Pan de Muertos
The Day of the Dead, particularly in the more indigenous communities of Mexico, is one of the most important and joyful holidays of the year, and is still celebrated much the way that it was centuries ago with the Spanish Catholic influence joining the ancient customs in reuniting the living with the dead. The souls of dead children, the angelitos arrive at mid-day on Oct. 31, and still into All Saints Day on Nov. 1. Later this day, the adult spirits return for a 24-hour visit through Day of the Dead, Nov. 2.
Over the years, I have attended these ceremonies in the homes and cemeteries of Oaxaca, Michoacán, Puebla, Veracruz and Tlaxcala, and while they all differ, there is the commonality of the traditional ofrenda (offering).
In the homes an altar is created with photos of the departed prominently displayed among lighted candles. These alters are laden with the favorite food and drink of the expected visiting spirits, and flowers, especially the strong smelling vivid cempasuchil (a type of marigold), as the aroma is thought to lead the dead back to their place among family and friends. In many communities, a pathway from the street to the home is marked by petals from this flower, aroma, being to the spirits what taste is to the living. Many also have told me that the dishes of food on the altar are lighter than when originally placed there, as the dead feast on the spirit of the food.
Pan De Muertos
Festive loaves of sweetened egg bread play an important role in the observances and are always included in the offerings to the departed. Often they are round with “bones” formed from dough on the top and a round top knot for a skull, or the whole bread made in the shape of a skeleton, or sometimes small painted porcelain heads are impaled in the bread. Definitely a soul-satisfying treat.
Recently, in our home in Gig Harbor, we prepared a similar altar, displaying photos of my husband’s younger brother who died last year, and our oldest son. Since there is not room to set out all their favorite foods, we just added what they liked to drink and the pan de muertes.
This recipe is adapted from recipes from my Cocina de la Familia and Mexico the Beautiful, cookbooks, along with some additional ideas I have learned from other Mexican cooks. Traditionally served with frothy bowls of hot chocolate for dunking the bread.
Makes 1 large round loaf, about 1 foot across, or 2 smaller 6-inch ones, serving 8-10
- ¾ cup unsalted butter
- 2 teaspoons aniseed
- 1 ½ tablespoons dry yeast (1/2 ounce) or 2 packets
- 4 level cups of unbleached all-purpose flour
- 1 teaspoon sea salt
- ¼ cup sugar
- 1 teaspoon freshly ground nutmeg
- 6 large eggs
- 3/4 cup unsalted butter, melted and slightly cooled
- 1 teaspoon orange-flower water (optional), or 1 tablespoon finely grated, well-scrubbed orange peel
For the topping
- egg wash (1 egg lightly beaten with 1 tablespoon water)
- ¼ cup unsalted butter, melted and slightly cooled
- 1/4 cup sugar
Melt the butter over low heat and cool.
Pour 1/3 cup of boiling water over the aniseed and steep until cool, about 15 minutes. Strain the aniseed and the cooled flavored water into a bowl. Dissolve the yeast in ¼ cup lukewarm water, stir in 1/3 cup of the flour and let rise until the mixture doubles in volume, about 30 minutes.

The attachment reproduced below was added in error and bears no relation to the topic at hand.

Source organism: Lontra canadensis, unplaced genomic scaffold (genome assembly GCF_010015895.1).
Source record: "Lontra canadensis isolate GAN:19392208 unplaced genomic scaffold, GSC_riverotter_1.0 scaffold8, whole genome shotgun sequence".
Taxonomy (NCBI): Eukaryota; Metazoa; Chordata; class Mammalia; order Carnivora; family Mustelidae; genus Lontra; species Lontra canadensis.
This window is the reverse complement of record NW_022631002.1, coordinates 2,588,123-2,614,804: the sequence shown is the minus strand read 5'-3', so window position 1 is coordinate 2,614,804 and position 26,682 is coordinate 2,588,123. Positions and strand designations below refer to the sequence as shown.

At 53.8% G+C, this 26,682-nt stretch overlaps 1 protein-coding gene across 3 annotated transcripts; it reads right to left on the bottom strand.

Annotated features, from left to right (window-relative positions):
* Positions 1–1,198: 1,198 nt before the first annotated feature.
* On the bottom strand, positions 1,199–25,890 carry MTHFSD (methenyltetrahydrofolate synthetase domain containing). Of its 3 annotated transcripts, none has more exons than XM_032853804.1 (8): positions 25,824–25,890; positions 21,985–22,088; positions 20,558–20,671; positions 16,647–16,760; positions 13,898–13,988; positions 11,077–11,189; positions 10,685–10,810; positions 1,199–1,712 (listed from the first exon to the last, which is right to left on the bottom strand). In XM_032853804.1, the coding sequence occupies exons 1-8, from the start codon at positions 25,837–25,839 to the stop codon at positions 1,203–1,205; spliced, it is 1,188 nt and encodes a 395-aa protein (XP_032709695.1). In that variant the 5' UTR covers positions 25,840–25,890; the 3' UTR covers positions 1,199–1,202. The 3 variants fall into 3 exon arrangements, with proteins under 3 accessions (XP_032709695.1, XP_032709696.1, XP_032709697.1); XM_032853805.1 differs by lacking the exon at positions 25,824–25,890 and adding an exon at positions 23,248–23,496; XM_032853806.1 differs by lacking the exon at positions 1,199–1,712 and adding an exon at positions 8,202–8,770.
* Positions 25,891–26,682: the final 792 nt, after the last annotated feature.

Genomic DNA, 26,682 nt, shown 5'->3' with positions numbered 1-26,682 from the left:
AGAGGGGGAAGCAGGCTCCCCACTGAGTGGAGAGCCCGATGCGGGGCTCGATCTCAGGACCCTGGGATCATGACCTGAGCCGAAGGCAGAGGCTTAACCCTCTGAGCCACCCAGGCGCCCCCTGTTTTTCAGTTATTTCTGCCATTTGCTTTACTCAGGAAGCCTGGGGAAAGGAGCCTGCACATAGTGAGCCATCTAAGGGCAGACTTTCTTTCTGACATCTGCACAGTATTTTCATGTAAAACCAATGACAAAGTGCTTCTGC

Place the remaining 3 ¾ cups flour in a large bowl mixing in the salt, sugar and nutmeg. Make a well in the center and gradually beat in the eggs, butter and orange-flower water or grated orange zest (It is easiest to use a standing electric mixer with a dough hook), and continue beating for about 5 minutes until the dough become elastic and shiny, but still sticky. Add the yeast mixture, combining it with the dough. Remove from the bowl and knead on a floured board for 15 minutes or until the dough no longer sticks to the surface, sprinkling on any needed flour if too sticky.
Place the dough in a buttered bowl, turn it around so all sides are coated. Cover with a piece of oil-coated plastic wrap or a tightly woven damp towel and let rise in a warm, draft-free area for 2 hours or until doubled in volume. It can be set aside to rise overnight in the refrigerator and brought to room temperature before proceeding.
If making two smaller loaves, just divide the dough in half, with the “skull and bones” also halved. Cut off about one-third of the dough and form into four 2-inch balls. Roll one into a smooth ball and stretch the others into round strips, about 8 inches long. Mold pieces of the rope to resemble little bones by pushing down in three places, making a knob at each end and two in the middle to resemble a bone. Set aside on an oiled or parchment-lined baking sheet.
Shape the remaining dough into a round loaf and put on another oiled or parchment-lined baking sheet. Cover all the dough with oil-coated plastic wrap and let rise for about an hour.
After the shaped dough has risen again, gently place the 3 “bones” diagonally in a spoke-like pattern. Put the rough ball in the center, as a “skull,” and carefully push in two holes for eye sockets.
Preheat the oven to 450F. Bake for 15-20 minutes in the upper part of the oven until toasty brown, lower the temperature to 250F and continue baking for another 10 minutes.
Brush with melted butter, sprinkle with sugar, and set aside to cool, then transfer to a round serving plate.